If the first rule of ESPN is “Don’t talk about ESPN” and the second rule is “No politics (unless you’re Curt Schilling),” Dan Le Batard may be heading for trouble on both fronts. The Highly Questionable and ESPN Radio host blasted President Obama’s Cuba trip in his Miami Herald column Monday, and he also took several shots at ESPN and Major League Baseball’s participation in this trip (around Tuesday’s exhibition game between the Tampa Bay Rays and the Cuban national team, which Le Batard actually broke the news of in January; ESPN is also broadcasting editions of SportsCenter and Outside The Lines from Cuba, and has taken flak for a since-deleted tweet promoting the latter). Amazingly, Le Batard’s column was also syndicated by ESPN, with the anti-ESPN references intact. Here are the highlights:
Another loss. That’s what this already feels like to so much of Miami, before the “historic” baseball game has even been played. As if the Cubans who fled to this country haven’t already felt enough of those losses over the decades. Lost childhoods. Lost roots. Lost families. Lost land. Lost freedoms. Lost lives in the ocean that divides Cuba and America like the million miles of distance between desperation and hope.
So much happy coverage on the television this week. Historic visit! America and Baseball celebrating themselves. Obama and Jeter and ESPN head toward communism like it is another cruise port, so many symbols of Americana descending on a rotting island stuck in the 1950s, and it doesn’t feel quite right back in Miami, like watching a funeral morph into a party. The history of my own people feels like it is either being ignored or trampled here, and I’m not quite sure which of those feels worse. …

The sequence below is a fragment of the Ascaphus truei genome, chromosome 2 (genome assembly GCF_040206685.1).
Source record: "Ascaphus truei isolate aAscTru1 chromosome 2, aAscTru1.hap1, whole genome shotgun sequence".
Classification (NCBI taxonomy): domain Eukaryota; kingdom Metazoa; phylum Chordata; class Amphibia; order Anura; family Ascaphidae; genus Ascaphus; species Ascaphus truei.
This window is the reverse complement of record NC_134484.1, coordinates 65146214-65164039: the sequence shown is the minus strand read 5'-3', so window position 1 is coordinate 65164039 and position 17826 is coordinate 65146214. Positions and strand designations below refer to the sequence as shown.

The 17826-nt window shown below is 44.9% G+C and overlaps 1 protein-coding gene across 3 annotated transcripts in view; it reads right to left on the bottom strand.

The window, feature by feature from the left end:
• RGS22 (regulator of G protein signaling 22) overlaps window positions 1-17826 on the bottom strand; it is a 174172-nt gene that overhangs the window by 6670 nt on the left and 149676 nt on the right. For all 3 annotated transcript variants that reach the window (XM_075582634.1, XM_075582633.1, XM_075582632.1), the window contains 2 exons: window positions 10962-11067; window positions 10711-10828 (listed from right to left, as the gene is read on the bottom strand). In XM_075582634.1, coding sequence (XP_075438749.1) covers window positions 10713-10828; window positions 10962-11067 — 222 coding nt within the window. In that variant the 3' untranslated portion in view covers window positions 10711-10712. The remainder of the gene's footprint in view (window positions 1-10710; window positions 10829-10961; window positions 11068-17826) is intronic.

I’ve never known anything but freedom. My grandparents and parents made sure that was so. But now my grandparents are dead, and my parents are old, and the Cuban regime that strangled them somehow lives on … lives on to play a baseball game with our country this week. America extends its hand toward a dictator who has the blood of my people on his own. And now my parents, old exiles, have to watch Obama and Jeter and ESPN throw a happy party on land that was stolen from my family … as the rest of America celebrates it, no less. That’s going to hurt, no matter how you feel about the politics.
Le Batard makes some good points here, and he provides a valuable perspective on how this trip is seen by some Cuban exiles and their families, but his inclusion of ESPN in this may get him in some trouble. Throughout the inconsistent history of the Worldwide Leader’s suspensions, there’s been one clear thread in what Bristol does usually punish: those who criticize ESPN or ESPN talent. Criticizing the network itself is probably even worse than criticizing colleagues. Consider what ESPN president John Skipper told then-ombudsman Robert Lipsyte in 2014:
“As for protecting the brand, that’s one of Skipper’s core jobs. As he told me, ‘There are really two parts to that: the internal culture — making sure our people understand that we respect them and the workplace — and the external PR impact.'”
We’ll see if that brand protection leads to any action against Le Batard here. If so, it won’t be the first time he’s gotten in trouble; he’s previously been suspended for trolling LeBron James with a billboard, and he took some fire from both ESPN and the Herald for giving his Baseball Hall of Fame vote to Deadspin. Le Batard’s Herald bio (on the right) even includes that “He can be heard nationally on ESPN radio weekdays 10 AM -1 PM or watched on his television show “Highly Questionable” weekdays at 4:30 PM on ESPN (when he’s not suspended).” Depending on how Bristol reacts, here, that may prove prophetic.